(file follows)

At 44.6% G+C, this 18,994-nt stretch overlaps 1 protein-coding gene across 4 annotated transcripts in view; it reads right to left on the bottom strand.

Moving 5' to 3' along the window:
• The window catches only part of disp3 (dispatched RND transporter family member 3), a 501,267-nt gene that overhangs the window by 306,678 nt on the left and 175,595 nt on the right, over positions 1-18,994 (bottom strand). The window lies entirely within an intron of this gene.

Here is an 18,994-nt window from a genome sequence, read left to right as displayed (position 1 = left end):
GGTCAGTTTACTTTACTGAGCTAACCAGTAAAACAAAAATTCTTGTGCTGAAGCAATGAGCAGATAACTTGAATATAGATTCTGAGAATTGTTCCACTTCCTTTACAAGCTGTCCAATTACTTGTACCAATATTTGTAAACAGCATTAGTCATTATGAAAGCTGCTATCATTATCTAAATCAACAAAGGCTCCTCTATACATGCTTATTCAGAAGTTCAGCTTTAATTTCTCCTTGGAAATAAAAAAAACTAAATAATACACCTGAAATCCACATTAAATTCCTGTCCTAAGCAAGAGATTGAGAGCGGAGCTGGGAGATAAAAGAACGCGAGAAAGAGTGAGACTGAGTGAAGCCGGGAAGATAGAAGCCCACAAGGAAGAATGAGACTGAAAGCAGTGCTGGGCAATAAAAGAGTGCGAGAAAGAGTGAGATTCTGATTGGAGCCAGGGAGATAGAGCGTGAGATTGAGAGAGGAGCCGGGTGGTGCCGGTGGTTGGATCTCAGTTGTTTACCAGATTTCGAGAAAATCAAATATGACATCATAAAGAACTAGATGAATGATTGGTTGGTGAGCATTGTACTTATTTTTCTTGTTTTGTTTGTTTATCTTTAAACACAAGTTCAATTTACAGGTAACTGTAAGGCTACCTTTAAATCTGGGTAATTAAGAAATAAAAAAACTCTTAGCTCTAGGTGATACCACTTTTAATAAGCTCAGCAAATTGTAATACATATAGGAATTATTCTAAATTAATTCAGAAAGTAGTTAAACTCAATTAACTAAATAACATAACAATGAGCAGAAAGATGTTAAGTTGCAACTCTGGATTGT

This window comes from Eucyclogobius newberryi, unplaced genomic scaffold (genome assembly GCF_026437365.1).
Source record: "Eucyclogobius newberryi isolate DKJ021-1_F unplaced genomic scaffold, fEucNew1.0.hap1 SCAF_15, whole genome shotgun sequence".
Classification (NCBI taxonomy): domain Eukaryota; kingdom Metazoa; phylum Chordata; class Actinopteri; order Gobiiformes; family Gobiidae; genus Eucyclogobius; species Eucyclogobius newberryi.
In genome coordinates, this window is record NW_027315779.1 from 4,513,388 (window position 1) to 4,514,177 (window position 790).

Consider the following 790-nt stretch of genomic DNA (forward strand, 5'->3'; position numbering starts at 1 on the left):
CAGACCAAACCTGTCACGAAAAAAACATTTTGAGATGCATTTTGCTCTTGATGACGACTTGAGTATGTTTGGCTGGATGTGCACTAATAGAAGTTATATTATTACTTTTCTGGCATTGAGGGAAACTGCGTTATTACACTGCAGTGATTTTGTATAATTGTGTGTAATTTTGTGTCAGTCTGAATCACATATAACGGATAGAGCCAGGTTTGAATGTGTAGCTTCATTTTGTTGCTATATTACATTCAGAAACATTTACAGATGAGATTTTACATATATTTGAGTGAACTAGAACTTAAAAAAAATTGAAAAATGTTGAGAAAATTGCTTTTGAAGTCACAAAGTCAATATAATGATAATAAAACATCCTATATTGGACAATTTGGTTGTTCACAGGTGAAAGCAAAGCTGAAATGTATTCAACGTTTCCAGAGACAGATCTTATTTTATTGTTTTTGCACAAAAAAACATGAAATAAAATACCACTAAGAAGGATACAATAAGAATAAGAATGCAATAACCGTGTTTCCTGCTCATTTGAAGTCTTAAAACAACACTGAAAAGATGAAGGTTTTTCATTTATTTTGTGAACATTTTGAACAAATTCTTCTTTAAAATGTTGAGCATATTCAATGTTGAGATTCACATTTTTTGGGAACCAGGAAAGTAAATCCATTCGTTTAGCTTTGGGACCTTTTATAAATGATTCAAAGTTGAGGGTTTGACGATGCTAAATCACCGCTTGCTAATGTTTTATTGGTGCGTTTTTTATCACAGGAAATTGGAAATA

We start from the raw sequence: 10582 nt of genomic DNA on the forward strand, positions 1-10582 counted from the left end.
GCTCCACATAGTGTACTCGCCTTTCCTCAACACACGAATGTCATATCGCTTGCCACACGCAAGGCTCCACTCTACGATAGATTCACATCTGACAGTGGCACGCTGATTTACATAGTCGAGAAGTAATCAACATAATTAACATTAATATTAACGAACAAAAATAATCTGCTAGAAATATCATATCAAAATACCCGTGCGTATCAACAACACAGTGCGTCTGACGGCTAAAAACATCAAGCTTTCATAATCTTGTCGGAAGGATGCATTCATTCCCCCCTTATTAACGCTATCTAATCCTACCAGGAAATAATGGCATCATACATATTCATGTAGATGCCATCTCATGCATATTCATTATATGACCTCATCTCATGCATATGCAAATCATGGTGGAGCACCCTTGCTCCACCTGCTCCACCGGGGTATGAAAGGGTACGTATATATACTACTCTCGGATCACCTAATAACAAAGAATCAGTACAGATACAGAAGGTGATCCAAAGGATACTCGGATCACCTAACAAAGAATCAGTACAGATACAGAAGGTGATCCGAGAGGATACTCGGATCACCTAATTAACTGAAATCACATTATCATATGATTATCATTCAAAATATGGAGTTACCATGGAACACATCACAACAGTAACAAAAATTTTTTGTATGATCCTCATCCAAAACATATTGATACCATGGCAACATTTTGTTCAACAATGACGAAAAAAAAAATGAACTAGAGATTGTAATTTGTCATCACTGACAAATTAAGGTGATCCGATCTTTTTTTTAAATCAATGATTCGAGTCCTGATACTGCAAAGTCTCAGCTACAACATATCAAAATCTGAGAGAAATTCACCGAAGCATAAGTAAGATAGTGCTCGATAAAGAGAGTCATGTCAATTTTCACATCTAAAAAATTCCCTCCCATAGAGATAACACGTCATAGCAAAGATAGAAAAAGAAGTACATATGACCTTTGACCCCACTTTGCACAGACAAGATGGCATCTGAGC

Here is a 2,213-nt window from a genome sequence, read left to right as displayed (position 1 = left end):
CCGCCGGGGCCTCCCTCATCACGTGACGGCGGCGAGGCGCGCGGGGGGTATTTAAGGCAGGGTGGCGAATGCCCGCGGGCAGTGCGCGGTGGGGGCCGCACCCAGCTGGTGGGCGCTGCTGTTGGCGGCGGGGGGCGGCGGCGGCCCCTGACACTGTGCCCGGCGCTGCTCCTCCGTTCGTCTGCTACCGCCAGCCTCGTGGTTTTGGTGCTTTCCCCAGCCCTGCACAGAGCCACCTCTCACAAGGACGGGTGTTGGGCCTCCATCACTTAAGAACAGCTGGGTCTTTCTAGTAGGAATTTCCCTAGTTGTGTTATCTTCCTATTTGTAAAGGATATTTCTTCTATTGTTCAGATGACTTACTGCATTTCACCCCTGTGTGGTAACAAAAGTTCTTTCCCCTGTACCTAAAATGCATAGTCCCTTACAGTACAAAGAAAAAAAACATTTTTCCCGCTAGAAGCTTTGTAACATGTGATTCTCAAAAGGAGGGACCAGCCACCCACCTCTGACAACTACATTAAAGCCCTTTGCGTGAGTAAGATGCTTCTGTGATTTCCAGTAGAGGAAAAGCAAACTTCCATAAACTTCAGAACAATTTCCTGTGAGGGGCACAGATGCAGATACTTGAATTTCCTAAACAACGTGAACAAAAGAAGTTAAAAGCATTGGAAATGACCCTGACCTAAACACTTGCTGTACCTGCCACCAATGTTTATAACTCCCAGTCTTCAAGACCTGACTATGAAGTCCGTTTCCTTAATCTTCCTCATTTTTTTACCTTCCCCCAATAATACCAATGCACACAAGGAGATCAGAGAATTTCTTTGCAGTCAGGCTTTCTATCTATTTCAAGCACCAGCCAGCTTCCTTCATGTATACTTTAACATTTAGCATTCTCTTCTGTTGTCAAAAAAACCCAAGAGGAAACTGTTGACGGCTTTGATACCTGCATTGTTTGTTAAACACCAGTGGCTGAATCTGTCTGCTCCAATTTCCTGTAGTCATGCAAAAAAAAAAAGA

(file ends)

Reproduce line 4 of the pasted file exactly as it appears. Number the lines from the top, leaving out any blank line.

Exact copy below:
Here is an 18,994-nt window from a genome sequence, read left to right as displayed (position 1 = left end):